Gov. Bill Richardson’s Investment Partnership (GRIP) was initiated in 2003. This $1.6 billion statewide transportation expansion and infrastructure improvement project is supported by approximately 100 cities, counties, business groups and chambers of commerce across New Mexico.
The New Mexico legislature approved GRIP during a special session in October 2003 and Richardson signed into law. GRIP includes 42 expansion and critical infrastructure improvement projects and will include more than 100 construction contracts across New Mexico.
In October 2006, Richardson helped celebrate a specific project within the GRIP funding program — the Coors Interchange and I-40 reconstruction project. The $14 million project called for reconstructing the existing lanes on I-40 from Coors Interchange west to 98th Street including new lighting, improved drainage and a new concrete barrier.
“In many ways Interstate 40 has always been New Mexico’s main street,” said Richardson during the groundbreaking ceremony. “As the old Route 66 brought many of first automobile tourists and travelers here, and I-40 remains one the main keys to our transportation infrastructure — especially for our West-Side commuters. This project is step one in improving I-40 west of Albuquerque from the Coors Interchange all the way to Paseo del Volcan to rapidly serve the growing communities west of Albuquerque.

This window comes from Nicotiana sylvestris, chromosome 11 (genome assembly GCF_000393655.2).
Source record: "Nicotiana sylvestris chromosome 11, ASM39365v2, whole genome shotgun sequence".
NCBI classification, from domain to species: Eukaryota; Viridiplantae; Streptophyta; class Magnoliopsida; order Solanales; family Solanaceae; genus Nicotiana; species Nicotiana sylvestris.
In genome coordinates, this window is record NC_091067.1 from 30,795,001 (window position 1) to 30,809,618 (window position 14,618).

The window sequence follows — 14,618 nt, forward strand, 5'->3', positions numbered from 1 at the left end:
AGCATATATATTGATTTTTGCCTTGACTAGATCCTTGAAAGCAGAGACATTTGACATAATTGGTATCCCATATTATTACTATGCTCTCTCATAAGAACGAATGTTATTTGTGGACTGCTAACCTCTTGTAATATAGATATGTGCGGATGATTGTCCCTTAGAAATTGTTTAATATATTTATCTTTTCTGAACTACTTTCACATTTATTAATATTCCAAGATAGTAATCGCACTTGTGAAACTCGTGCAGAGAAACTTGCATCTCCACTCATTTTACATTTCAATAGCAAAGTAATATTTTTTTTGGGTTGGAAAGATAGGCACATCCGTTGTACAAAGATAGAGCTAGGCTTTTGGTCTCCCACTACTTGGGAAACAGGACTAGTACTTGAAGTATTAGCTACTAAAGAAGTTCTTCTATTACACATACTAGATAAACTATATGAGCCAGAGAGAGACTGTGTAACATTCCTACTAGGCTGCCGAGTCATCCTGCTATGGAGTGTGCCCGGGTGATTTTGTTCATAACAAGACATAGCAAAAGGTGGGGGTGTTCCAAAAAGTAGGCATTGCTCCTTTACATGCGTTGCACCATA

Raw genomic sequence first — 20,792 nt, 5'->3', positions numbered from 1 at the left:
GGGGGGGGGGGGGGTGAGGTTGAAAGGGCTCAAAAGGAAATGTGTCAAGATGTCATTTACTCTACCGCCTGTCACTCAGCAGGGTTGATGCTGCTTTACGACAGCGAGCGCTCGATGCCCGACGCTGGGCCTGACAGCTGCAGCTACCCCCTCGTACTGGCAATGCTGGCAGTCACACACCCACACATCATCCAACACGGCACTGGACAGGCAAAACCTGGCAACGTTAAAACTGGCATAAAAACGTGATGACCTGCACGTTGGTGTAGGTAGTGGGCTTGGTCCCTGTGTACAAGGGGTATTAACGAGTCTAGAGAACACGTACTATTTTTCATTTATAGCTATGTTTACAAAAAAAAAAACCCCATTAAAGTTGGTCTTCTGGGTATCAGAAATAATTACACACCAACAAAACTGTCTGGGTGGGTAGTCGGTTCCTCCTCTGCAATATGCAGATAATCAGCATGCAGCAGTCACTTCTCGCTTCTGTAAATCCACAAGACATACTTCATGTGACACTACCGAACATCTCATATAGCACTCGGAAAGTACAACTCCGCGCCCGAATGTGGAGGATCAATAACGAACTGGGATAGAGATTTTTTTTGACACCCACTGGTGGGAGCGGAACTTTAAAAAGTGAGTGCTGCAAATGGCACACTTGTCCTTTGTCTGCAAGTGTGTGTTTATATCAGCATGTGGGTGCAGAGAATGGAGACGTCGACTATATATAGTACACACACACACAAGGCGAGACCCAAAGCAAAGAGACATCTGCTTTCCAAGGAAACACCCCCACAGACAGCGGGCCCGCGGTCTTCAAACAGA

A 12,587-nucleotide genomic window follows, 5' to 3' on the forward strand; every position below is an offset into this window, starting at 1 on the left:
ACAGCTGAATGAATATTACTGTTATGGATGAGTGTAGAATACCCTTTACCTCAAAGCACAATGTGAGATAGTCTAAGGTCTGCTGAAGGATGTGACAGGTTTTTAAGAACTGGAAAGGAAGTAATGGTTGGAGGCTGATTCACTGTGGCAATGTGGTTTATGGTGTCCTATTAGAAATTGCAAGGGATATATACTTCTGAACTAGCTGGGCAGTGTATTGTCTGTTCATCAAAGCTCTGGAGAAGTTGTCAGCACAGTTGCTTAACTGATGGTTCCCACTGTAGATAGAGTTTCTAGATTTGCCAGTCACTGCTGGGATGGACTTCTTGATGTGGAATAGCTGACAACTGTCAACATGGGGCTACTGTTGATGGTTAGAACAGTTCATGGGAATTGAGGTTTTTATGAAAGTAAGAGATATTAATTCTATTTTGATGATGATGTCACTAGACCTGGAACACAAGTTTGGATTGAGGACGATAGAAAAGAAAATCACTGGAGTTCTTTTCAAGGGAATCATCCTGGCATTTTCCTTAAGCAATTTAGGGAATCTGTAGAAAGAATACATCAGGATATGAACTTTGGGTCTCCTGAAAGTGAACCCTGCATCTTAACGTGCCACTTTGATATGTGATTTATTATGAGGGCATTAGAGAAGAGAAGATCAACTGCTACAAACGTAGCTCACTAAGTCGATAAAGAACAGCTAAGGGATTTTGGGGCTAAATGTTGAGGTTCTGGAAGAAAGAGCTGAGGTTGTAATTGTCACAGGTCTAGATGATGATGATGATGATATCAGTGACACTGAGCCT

In August 2003 the first phase reconstructing I-40 was awarded to Twin Mountain Construction II Company of Albuquerque, N.M. According to S.U. Mahesh of the New Mexico Department of Transportation (NMDOT), “This is the first phase of three projects that, when completed, will reconstruct I-40 from Coors Interchange to Paseo Del Volcan.”
The project is scheduled for completion in August 2007 and will replace pavement and bridge structures dating back to the 1960’s.
“Old pavement consists of old concrete with an asphalt overlay,” Mahesh said. “This will be cold-milled and the old concrete then removed.”
Dustrol Inc. of Albuquerque provided the cold milling services.
“New pavement will consist of concrete base pavement with an asphalt overlay,” Mahesh said. “The pavement will be supported by a coarse base of recycled pavement materials wherever possible. The new pavement will have a life expectancy of 20 years.”
One of the larger issues on this project was managing the traffic during the different phases of construction. More than 80,000 vehicles currently pass through the construction areas on a daily basis.
“ Traffic will be moved on to temporary detours while the new pavement is being constructed,” Mahesh said. “Also, ramps to bridges such as the Unser bridge will be constructed under later phases.”